In the portrayal of a Dasara pada Tamboori meetidava (Sindhubhairavi) the artiste was totally engrossed. One liked to watch her keeping intact the vaachikaabhinaya throughout her recital. She was ably supported by Suryanarayana Rao (nattuvangam), Balasubramanya Sharma (vocal), Narasimhamurthy (flute) and Gurumurthy (mridangam).
Grand premier of Yagyaseni
The premier of Yagyaseni (another name of Draupadi), a solo presentation choreographed by young, talented, ambitious and zealous Bharatanatyam dancer Gayathri Sriram of Singapore was a grand success and won the approval of the rasikas. Inspiringly supported by Guru Minal Prabhu (this year’s winner of the Karnataka Sangeetha Nrithya Academy award) on nattuvangam, Sharma (music and vocal), Gurumurthy (mridangam) and Jayaram (flute), Gayathri explored the changing emotional highs and lows of a woman. With Draupadi as the pivotal character the dance visualization of her saga full of travails and trauma, her notions about the Pandavas and their traits and behaviour et al, in the form of a dialogue between her and Krishna, carried the feel for poetry and passion. A deep seated serenity even in the tortured moments, sensitivity and a consciousness of woman’s vulnerability and generosity which can be exploited could be sensed throughout in the execution of the piece. With her beautifully balanced body, Gayathri moved with poise and grace and also demonstrated the capacity for deep inner involvement which however never went out of control. Delightful in the portrayal and aided by the voiceovers (Krishna and Draupadi dialogue) the rendition had the audience glued to their seats. The presentation began with an Agni Jathi interspersed with Pavan Verma's sonnets. There was never a dull moment. The recital ended with a mangalam to Yagyaseni and Krishna.
Proficient male dancer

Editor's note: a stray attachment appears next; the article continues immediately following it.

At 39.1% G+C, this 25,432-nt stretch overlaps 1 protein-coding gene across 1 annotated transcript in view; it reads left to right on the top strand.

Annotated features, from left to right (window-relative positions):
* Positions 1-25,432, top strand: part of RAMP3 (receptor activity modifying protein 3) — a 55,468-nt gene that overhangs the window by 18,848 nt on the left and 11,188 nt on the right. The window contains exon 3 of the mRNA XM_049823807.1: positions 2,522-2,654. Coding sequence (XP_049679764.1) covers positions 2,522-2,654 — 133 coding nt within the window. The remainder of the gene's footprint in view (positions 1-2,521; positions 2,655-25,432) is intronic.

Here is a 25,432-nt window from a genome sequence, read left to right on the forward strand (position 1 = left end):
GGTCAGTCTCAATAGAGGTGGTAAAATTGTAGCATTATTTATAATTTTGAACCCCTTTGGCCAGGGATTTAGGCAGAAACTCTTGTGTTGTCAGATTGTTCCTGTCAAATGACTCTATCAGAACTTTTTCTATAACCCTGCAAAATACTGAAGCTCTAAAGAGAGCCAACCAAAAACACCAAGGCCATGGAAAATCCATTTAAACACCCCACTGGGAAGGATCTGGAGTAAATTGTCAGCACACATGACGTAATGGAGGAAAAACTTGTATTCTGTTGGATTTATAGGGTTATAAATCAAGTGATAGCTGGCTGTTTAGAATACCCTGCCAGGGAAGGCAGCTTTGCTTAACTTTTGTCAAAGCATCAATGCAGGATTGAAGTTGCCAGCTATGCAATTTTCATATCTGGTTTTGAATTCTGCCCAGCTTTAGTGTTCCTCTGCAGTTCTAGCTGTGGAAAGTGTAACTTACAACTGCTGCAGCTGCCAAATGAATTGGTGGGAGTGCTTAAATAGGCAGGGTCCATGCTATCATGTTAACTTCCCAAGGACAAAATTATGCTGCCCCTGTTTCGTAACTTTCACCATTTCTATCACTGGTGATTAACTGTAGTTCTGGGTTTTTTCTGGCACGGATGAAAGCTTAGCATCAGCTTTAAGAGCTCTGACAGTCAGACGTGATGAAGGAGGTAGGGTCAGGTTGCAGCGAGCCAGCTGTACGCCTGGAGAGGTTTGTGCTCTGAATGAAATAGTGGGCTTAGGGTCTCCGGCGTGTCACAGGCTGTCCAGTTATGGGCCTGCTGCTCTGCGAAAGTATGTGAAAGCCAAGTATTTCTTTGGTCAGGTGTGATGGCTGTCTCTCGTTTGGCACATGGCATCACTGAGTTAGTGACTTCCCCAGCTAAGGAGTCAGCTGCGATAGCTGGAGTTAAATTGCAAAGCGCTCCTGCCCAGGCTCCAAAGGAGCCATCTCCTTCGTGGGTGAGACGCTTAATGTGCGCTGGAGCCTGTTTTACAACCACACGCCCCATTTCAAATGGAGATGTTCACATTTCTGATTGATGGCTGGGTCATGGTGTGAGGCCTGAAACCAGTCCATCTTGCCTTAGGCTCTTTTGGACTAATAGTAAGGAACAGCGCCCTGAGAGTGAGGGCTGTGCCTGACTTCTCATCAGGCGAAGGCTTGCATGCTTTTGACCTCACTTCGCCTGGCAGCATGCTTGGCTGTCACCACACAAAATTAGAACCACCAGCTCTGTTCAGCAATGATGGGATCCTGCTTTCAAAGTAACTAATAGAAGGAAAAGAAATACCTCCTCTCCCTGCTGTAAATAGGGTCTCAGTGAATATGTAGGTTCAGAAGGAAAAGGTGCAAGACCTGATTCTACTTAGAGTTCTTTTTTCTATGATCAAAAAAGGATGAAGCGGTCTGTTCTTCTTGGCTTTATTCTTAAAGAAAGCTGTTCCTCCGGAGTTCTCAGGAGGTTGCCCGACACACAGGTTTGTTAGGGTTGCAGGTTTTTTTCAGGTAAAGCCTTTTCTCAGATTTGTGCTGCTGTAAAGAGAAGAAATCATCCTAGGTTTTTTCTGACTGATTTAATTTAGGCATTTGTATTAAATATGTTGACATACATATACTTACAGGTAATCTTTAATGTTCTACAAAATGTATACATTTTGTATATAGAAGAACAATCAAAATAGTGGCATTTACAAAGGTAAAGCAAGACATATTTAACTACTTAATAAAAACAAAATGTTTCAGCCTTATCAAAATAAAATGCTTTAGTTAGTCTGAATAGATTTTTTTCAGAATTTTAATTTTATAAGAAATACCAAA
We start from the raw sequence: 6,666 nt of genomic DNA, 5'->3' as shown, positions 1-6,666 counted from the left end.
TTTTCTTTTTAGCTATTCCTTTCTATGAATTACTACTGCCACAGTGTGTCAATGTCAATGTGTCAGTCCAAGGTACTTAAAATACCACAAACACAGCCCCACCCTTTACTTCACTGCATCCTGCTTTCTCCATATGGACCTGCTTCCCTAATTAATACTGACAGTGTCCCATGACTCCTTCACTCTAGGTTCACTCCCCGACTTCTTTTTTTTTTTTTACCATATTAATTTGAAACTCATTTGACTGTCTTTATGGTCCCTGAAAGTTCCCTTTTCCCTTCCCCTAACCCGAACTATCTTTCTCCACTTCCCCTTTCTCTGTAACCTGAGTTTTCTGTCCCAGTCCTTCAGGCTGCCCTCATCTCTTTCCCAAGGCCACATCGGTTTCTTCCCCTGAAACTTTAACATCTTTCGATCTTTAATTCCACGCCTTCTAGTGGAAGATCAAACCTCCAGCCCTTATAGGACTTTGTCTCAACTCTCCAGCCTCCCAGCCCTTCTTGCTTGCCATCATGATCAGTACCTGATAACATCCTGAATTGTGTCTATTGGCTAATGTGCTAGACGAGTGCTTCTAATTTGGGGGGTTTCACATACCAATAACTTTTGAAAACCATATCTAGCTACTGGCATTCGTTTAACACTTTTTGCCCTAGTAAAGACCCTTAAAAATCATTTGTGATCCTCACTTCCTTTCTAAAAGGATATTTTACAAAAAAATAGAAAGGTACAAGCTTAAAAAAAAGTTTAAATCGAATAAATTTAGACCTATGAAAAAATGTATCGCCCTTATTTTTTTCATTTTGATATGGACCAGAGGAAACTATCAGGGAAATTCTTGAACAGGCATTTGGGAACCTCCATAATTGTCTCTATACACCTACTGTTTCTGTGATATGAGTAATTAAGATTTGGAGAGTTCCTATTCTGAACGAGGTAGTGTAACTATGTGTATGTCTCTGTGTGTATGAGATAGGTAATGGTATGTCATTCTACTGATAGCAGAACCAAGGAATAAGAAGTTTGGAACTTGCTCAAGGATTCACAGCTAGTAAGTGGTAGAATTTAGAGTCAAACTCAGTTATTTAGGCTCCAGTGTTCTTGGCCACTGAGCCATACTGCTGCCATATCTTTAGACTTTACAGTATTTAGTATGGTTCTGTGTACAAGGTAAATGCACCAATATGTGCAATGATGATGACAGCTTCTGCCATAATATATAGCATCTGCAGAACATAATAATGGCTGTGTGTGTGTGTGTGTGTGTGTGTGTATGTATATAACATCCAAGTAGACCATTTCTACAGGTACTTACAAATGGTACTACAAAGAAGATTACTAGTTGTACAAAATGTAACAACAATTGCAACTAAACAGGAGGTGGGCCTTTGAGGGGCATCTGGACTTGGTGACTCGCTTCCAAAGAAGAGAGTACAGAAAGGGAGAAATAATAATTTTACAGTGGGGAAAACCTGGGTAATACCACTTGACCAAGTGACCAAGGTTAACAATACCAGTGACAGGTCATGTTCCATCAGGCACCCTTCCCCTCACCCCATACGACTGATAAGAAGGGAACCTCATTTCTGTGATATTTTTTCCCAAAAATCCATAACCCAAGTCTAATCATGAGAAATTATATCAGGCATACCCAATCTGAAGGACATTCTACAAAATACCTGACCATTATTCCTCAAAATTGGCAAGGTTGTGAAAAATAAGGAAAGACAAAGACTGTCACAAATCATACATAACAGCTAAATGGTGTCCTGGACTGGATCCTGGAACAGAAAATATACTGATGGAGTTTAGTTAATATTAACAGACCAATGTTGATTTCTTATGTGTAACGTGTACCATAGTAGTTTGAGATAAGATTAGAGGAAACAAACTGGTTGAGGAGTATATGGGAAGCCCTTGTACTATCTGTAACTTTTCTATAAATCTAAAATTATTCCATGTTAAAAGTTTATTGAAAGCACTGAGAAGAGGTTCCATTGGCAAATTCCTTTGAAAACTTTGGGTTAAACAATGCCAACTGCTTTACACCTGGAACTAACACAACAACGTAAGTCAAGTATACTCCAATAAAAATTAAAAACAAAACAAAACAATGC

Gliding along in stately dignity, leaping, moving in delight - it was an interplay of a variety of attitudes and movement when Guru Satyanarayana Raju performed and brought down the curtains on Nrithya Neerajana 4. Almost obsessively orthodox and pure, never straying beyond the traditional format, the proficient male dancer sent lovers of dance into raptures. His clean movements and scrupulously correct adavus were laced with the added advantage of a perfect rhythmic sense, thanks to his unflinching commitment and dedication to dance. With effective support lent by Shakuntala Prabhath (nattuvangam), Karthik Hebbar (vocal), Narasimhamurthy (flute) and Lingaraju (mridangam), Satyanarayana Raju’s Ashtaragamalika Varnam Saami ninnekori received extensive treatment, both in the rhythmic and mimetic passages. The nritta was full of verve and tautness. His abhinaya for Ee teeruga (Bhadrachala Ramadas, depiction of Gajendra moksha, Shabari moksha) was excellent. The concluding Ratipatipriya tillana was of high class.
Dr. M. Surya Prasad is a well known Academy awardee dance and music critic. He is a regular columnist for Prajavani (every Tuesday) and The New Indian Express (every Monday). He has published more than 4500 articles and completed more than 1300 columns of writing in English and Kannada. He is the Professor and Head of the Dept. of Hindi, Vijaya College.